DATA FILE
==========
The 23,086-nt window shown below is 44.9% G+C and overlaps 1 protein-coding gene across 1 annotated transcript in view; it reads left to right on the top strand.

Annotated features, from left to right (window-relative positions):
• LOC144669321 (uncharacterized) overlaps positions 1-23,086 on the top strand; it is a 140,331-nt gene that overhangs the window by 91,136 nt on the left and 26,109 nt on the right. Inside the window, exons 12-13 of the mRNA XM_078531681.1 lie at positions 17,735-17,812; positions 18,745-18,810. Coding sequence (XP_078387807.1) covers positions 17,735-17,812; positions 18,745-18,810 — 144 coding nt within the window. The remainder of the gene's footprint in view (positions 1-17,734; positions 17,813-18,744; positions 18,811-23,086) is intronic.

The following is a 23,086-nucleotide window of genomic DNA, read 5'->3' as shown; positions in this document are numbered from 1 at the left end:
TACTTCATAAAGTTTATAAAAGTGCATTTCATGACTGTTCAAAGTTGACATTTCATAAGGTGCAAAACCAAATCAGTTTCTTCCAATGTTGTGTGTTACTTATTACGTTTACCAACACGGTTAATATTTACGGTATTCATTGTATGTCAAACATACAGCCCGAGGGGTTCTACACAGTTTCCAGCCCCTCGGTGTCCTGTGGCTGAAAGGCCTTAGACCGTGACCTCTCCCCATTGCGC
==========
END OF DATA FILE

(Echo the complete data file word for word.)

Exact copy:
The 23,086-nt window shown below is 44.9% G+C and overlaps 1 protein-coding gene across 1 annotated transcript in view; it reads left to right on the top strand.

Annotated features, from left to right (window-relative positions):
• LOC144669321 (uncharacterized) overlaps positions 1-23,086 on the top strand; it is a 140,331-nt gene that overhangs the window by 91,136 nt on the left and 26,109 nt on the right. Inside the window, exons 12-13 of the mRNA XM_078531681.1 lie at positions 17,735-17,812; positions 18,745-18,810. Coding sequence (XP_078387807.1) covers positions 17,735-17,812; positions 18,745-18,810 — 144 coding nt within the window. The remainder of the gene's footprint in view (positions 1-17,734; positions 17,813-18,744; positions 18,811-23,086) is intronic.

The following is a 23,086-nucleotide window of genomic DNA, read 5'->3' as shown; positions in this document are numbered from 1 at the left end:
TACTTCATAAAGTTTATAAAAGTGCATTTCATGACTGTTCAAAGTTGACATTTCATAAGGTGCAAAACCAAATCAGTTTCTTCCAATGTTGTGTGTTACTTATTACGTTTACCAACACGGTTAATATTTACGGTATTCATTGTATGTCAAACATACAGCCCGAGGGGTTCTACACAGTTTCCAGCCCCTCGGTGTCCTGTGGCTGAAAGGCCTTAGACCGTGACCTCTCCCCATTGCGC